Black and Tan Realities: Chicanos in the Borderlands of the Hip-Hop NationDownload PDF
Sonoma State University
Drawing from ethnographic observation, this analysis explores the dynamic, oftentimes surprising ways race matters within hip-hop by focusing on U.S. Latinos—specifically, Latino rappers in the San Francisco Bay Area. The extensive participation of Latinos in hip-hop culture regionally as well as globally suggests that hip-hop can no longer be understood (if it ever could) narrowly as “a black thing” where blackness is equated solely with African Americans in the U.S. At the same time, I argue that the experiences of U.S. Latinos in hip-hop cannot be understood in ethnic isolation, but rather must be framed relationally in terms of Latinos’ engagements with African Americans and black cultural forms. Of particular interest here are Mexican Americans, who comprise nearly seventy percent of all Latinos in the Bay Area, in California, and the U.S. more broadly. I examine the ways Bay Area Chicanos simultaneously assert their own distinctive ethnic identity through participation in the hip-hop arts while at the same time recognizing commonality and building community—however tenuous—with other racial and ethnic groups, particularly African Americans.
Focusing on the complex, layered identities of U.S. Latino hip-hoppers provides a useful lens through which to understand the dynamic, oftentimes surprising ways race matters within the hip-hop formation. The extensive participation of Latinos in hip-hop attests to the fact that it can no longer be understood (if it ever could) narrowly as “a black thing” where blackness is equated solely with African Americans in the U.S. At the same time, the experiences of U.S. Latinos in hip-hop cannot be understood in ethnic isolation, but rather must be framed relationally in terms of Latinos’ engagements with African Americans and black cultural forms. I take this notion of “relational” cultural analysis from Luis Alvarez’s insights on Chicano youth subcultures, which begin from a key historical premise:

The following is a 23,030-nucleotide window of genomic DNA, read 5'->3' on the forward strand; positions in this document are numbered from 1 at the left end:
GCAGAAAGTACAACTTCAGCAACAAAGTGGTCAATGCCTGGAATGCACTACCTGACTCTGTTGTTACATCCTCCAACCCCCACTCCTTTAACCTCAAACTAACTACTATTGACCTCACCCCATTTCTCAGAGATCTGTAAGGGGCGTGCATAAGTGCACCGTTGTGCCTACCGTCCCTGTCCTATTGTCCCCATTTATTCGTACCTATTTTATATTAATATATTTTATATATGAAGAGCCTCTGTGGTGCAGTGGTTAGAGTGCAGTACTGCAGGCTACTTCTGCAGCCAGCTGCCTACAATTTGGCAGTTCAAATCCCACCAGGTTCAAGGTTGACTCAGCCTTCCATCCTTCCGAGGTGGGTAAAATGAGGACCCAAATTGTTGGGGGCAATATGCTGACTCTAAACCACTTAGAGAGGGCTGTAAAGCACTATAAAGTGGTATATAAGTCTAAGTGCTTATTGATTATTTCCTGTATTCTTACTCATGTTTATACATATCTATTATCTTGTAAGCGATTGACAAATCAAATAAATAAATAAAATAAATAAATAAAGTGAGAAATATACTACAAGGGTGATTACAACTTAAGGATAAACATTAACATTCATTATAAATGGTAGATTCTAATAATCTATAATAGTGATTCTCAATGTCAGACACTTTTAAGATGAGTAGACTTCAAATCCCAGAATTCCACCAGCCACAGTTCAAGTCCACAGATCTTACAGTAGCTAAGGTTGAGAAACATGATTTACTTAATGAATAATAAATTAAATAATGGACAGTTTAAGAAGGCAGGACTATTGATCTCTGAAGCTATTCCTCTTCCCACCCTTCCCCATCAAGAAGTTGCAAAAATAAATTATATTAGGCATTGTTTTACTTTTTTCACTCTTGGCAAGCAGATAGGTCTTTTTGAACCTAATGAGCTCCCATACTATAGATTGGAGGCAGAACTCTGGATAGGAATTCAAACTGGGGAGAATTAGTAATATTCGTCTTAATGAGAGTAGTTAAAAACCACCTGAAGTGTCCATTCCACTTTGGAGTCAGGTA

There was a demographic explosion in the 1930s and 1940s of Mexican, Latina/o, Filipina/o, Japanese, and African-American communities in metropolitan areas as a result of the wartime economic boom and related Great Migration, immigration from Asia, Mexico, and Puerto Rico, and the growth of first-generation U.S.-born children. One important by-product was close-knit spatial relations among diverse populations in cities like Los Angeles, San Francisco, Houston, Chicago, and New York. Sharing residential areas, frequenting the same night spots, and, in some places, attending integrated high schools led to a myriad of contacts among urbanites of color. Although geographic proximity did not always lead to social interaction, many young people from a variety of ethnic backgrounds did socialize, share fashion, and create musical styles together. One result was that Chicano youth, as well as their Asian American and African American counterparts, constructed identities that were relational or, in other words, at least partially based upon their interactions with other racialized youth and constitutive of their multi-valent cultural world. (“From Zoot Suits to Hip-Hop” 57)
Such interactions remain the norm in the San Francisco Bay Area, where I conducted multi-sited fieldwork at youth-serving community centers, concerts, and informal street settings from 2004 to 2006. These cross-racial interactions have in fact intensified due to new influxes of Mexican as well as Central American immigrants into historically African-American enclaves in cities such as Oakland and San Francisco. In the following analysis, I examine the ways in which Bay Area Latinos simultaneously assert their own distinctive ethnic identity through participation in the hip-hop arts while at the same time recognizing commonality and building community—however tenuous—with other racial and ethnic groups, particularly African Americans. A primary line of inquiry I explore revolves around the possibilities and challenges of forging cross-racial connections using a popular art form often equated with essentialized blackness. I focus especially on the bicultural realities of Chicanos who comprise the majority of urban Latino youth in the Bay Area. I not only emphasize how they are at once extraordinarily adept at “code switching” between English and Spanish languages and Mexican and American traditions, but also how they are enormously creative cultural hybridizers, generating novel hip-hop fusions that blend Spanglish with Black English and urban street slang.